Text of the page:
President Obama nominates current vice chair Janet Yellen as new head of Federal Reserve
If she replaces Ben Bernanke, Ms Yellen would be the first woman to lead the American central bank
Nikhil Kumar is The Independent's New York correspondent. He was formerly assistant editor on the foreign desk and has also done a variety of jobs on the city desk, where he wrote about markets, commodities and other business and economics topics.
Wednesday 09 October 2013
President Obama is preparing to nominate Janet Yellen, the current vice chair at the Federal Reserve, to be the next head of the American central bank, ending months of speculation about the identity of Ben Bernanke's successor when he steps down from his post early next year.
Ms Yellen, who, if her nomination is confirmed by the US Senate, would be the first woman to lead the Fed, has been Mr Bernanke's deputy since 2010. Widely respected in both policy-making circles and among academic economists, she will inherit the country's top central banking job at a crucial juncture for the Fed, as it considers how and when to begin winding down the extraordinary stimulus measures put in place to support the US economy in recent years.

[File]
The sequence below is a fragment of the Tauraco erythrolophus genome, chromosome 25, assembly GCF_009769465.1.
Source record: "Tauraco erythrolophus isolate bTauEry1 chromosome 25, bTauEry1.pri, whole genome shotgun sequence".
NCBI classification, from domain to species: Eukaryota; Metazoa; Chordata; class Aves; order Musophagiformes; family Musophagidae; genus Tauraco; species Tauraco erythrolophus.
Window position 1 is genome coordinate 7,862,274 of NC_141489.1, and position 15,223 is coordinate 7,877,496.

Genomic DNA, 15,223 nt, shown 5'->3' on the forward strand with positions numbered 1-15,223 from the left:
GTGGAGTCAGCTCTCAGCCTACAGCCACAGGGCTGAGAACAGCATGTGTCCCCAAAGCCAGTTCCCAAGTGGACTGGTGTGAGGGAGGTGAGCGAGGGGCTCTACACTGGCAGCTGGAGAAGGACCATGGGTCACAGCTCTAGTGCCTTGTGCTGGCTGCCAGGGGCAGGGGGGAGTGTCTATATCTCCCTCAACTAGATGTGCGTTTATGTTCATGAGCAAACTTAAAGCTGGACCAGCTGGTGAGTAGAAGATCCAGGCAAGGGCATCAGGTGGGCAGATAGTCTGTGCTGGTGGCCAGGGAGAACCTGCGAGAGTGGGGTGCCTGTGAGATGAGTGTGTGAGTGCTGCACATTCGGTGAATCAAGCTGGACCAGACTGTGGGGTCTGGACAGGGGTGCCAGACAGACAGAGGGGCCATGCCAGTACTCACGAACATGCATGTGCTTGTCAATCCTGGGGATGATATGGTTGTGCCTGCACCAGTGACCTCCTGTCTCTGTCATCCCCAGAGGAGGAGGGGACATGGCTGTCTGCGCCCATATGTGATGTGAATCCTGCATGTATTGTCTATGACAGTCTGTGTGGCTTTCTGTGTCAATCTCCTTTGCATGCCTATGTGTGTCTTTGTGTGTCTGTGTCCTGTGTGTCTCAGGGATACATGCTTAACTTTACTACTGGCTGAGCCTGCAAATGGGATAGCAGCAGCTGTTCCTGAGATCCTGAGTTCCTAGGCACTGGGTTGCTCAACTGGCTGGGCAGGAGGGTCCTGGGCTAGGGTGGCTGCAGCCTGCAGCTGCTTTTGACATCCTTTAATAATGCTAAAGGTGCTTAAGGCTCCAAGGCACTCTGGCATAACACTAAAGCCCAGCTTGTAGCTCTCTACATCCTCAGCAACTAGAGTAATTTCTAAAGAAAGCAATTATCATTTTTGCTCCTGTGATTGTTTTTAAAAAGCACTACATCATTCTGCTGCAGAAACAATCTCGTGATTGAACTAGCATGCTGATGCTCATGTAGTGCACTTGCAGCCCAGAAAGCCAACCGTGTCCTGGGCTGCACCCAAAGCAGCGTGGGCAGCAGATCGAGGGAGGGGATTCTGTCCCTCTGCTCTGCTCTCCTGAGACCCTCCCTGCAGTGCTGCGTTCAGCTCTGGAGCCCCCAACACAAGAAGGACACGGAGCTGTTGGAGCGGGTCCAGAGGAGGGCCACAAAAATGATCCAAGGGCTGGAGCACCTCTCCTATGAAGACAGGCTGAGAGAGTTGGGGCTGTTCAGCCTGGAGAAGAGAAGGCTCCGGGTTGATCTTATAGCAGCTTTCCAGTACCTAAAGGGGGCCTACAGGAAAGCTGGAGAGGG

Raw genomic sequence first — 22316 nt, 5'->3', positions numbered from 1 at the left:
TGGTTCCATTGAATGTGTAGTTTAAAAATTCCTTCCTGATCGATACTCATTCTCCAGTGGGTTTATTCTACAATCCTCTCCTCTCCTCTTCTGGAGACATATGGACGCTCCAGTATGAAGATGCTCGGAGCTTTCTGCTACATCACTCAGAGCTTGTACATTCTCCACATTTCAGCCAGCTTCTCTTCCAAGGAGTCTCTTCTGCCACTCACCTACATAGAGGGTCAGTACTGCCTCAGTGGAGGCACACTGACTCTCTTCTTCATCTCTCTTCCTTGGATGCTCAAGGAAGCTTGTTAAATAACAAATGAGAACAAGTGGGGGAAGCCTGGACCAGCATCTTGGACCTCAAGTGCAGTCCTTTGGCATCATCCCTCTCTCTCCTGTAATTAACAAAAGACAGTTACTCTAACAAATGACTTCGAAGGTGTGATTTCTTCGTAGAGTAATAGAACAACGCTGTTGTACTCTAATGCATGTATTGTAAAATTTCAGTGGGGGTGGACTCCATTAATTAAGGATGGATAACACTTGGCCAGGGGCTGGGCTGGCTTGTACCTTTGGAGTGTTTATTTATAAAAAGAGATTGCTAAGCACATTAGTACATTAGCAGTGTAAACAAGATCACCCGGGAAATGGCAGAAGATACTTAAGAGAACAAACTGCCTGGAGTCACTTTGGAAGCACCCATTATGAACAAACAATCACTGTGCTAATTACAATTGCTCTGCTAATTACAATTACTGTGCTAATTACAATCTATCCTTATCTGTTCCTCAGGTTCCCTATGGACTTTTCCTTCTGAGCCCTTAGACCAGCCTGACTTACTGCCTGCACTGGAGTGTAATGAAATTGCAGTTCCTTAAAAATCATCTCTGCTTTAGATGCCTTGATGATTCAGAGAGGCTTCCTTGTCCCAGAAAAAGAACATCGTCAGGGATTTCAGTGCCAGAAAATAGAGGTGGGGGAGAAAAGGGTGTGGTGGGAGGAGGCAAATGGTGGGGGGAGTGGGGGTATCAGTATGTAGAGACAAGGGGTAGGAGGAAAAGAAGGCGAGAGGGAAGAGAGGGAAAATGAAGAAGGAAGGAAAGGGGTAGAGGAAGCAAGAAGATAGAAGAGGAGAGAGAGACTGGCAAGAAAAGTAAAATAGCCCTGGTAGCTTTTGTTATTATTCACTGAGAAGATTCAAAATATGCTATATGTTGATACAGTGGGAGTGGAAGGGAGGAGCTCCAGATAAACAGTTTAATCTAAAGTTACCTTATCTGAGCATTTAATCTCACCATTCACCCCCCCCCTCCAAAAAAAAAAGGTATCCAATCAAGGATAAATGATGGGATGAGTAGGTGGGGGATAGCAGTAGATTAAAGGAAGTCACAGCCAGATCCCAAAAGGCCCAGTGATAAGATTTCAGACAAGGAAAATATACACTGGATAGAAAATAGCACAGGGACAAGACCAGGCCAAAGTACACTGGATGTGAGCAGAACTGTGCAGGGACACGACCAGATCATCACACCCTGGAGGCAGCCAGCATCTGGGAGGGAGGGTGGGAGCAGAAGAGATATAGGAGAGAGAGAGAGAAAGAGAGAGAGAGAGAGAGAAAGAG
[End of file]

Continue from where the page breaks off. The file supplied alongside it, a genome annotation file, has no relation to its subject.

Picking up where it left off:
The President is expected to name her as his choice for the influential post on this afternoon, marking an end to an unusually controversial nomination process for the job.
During the summer, the White House was widely believed to be weighing the possibility of nominating Larry Summers, a former US Treasury Secretary under President Clinton and one-time adviser to President Obama.
Although Mr Summers also boasts strong academic credentials, his record as a cheerleader for financial de-regulation - he was front and centre during the Clinton administration's push to deregulate the financial sector - provoked the opposition of many within the President's own party.
His candidacy was also marred by memories of the controversy surrounding his resignation from the presidency of Harvard University in 2006. Mr Summers stepped down after seeming to suggest that men outperformed women in certain subjects owning to biological differences, remarks for which he soon apologised.
Last month, with signs that key Democratic Senators would oppose his candidacy, he eventually withdrew his name, citing the prospect of a bad-tempered confirmation battle in Washington and paving the way for Ms Yellen's nomination.
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